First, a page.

Unless higher education institutions are sensitive to the various revolutionary changes around and commence proactive steps to meet the multi-directional demands, the future of the students would become extremely uncertain. “Change is hard at first, messy in the middle, and gorgeous at the end”.

Robin Sharma.


1. Sharma P. Digital revolution of Education 4.0. Int J Eng Adv Technol 2019;9(2):3558–3564. DOI: 10.35940/ijeat.A1293.129219.

2. Miranda J, Navarrete C, Noguez J, Molina-Espinosa, J-M, Ramírez-Montoya, M-S, Navarro-Tuch, SA, et al. The core components of Education 4.0 in higher education: Three case studies in engineering education. Comp Elec Eng 2021;93:107278. https://doi.org/10.1016/j.compeleceng.2021.107278.

3. Salmon G. May the fourth be with you: Creating Education 4.0. J Learn develop 2019;6(1):95–115. https://doi.org/10.56059/jl4d.v6i2.352.

4. Halili SH, Sulaiman S, Sulaiman H, Razak R. Embracing industrial revolution 4.0 in universities. IOP Conf Ser Mater Sci Eng 2021; 1088:012111. doi: 10.1088/1757-899X/1088/1/012111.

5. Shahroom AA, Hussin N. Industrial revolution 4.0 and education. Int J Acad Res Bus Soc Sci 2018;8(9):314–319. DOI: 10.6007/IJARBSS/v8-i9/4593.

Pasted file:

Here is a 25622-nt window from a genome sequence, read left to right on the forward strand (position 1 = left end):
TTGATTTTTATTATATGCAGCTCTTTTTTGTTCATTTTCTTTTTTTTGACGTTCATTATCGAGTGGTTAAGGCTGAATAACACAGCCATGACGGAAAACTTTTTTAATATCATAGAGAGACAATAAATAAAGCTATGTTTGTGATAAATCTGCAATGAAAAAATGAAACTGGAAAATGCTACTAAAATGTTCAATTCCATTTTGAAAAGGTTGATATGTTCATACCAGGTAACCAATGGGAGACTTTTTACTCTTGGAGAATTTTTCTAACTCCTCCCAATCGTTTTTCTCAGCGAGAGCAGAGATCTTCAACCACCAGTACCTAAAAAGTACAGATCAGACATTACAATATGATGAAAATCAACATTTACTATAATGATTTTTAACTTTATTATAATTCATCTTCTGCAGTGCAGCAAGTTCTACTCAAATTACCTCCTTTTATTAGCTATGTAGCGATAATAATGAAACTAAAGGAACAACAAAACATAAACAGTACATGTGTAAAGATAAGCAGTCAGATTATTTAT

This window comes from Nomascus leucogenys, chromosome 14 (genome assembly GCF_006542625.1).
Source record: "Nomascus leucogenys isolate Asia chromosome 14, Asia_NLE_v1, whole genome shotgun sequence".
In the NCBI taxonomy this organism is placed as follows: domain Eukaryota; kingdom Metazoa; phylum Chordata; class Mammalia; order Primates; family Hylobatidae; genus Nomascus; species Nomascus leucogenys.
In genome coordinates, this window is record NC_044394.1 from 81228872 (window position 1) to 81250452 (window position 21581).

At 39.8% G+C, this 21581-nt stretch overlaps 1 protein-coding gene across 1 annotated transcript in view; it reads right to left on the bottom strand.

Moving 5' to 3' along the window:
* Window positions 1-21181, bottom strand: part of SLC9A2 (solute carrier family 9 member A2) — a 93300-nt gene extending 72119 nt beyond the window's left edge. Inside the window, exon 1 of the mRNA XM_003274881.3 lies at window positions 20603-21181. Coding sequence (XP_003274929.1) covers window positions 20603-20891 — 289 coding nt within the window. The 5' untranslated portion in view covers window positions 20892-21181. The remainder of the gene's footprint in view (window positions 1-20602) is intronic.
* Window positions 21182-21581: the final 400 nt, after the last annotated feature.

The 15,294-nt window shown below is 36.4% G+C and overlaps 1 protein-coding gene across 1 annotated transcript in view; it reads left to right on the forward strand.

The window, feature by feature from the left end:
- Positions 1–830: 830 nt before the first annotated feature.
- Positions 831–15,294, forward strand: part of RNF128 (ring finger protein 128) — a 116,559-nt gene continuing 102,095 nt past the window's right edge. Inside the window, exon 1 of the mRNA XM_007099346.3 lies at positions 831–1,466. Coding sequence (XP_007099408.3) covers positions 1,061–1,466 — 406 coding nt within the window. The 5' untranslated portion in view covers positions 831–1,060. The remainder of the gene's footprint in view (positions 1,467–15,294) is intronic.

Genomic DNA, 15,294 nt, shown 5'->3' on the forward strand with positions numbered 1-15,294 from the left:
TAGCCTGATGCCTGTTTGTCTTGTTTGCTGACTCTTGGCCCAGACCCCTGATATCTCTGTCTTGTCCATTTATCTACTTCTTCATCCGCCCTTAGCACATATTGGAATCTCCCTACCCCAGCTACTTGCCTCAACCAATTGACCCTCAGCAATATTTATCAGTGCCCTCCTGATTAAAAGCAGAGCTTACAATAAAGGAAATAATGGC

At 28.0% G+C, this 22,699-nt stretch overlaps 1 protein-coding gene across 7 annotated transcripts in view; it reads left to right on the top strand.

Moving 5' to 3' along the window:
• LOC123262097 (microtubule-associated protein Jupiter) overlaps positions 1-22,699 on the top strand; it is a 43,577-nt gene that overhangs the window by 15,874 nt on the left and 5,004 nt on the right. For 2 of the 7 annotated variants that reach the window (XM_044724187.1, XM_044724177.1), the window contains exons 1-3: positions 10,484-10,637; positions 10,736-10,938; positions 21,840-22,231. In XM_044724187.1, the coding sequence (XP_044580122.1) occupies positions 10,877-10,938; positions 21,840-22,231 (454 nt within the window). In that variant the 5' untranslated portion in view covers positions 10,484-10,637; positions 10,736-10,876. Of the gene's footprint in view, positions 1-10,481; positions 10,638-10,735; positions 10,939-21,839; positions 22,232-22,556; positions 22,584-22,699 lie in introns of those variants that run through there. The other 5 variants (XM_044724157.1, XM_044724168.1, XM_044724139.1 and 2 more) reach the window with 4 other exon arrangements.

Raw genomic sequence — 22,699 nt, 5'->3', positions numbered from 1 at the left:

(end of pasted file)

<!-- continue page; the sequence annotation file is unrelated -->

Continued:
6. Zhu Z-T, Yu M-H, Riezebos P. A research framework of smart education. Smart Learn Environ 2016;3:4. doi: 10.1186/s40561-016-0026-2.

© The Author(s). 2022 Open Access This article is distributed under the terms of the Creative Commons Attribution 4.0 International License (https://creativecommons.org/licenses/by-nc/4.0/), which permits unrestricted use, distribution, and non-commercial reproduction in any medium, provided you give appropriate credit to the original author(s) and the source, provide a link to the Creative Commons license, and indicate if changes were made. The Creative Commons Public Domain Dedication waiver (http://creativecommons.org/publicdomain/zero/1.0/) applies to the data made available in this article, unless otherwise stated.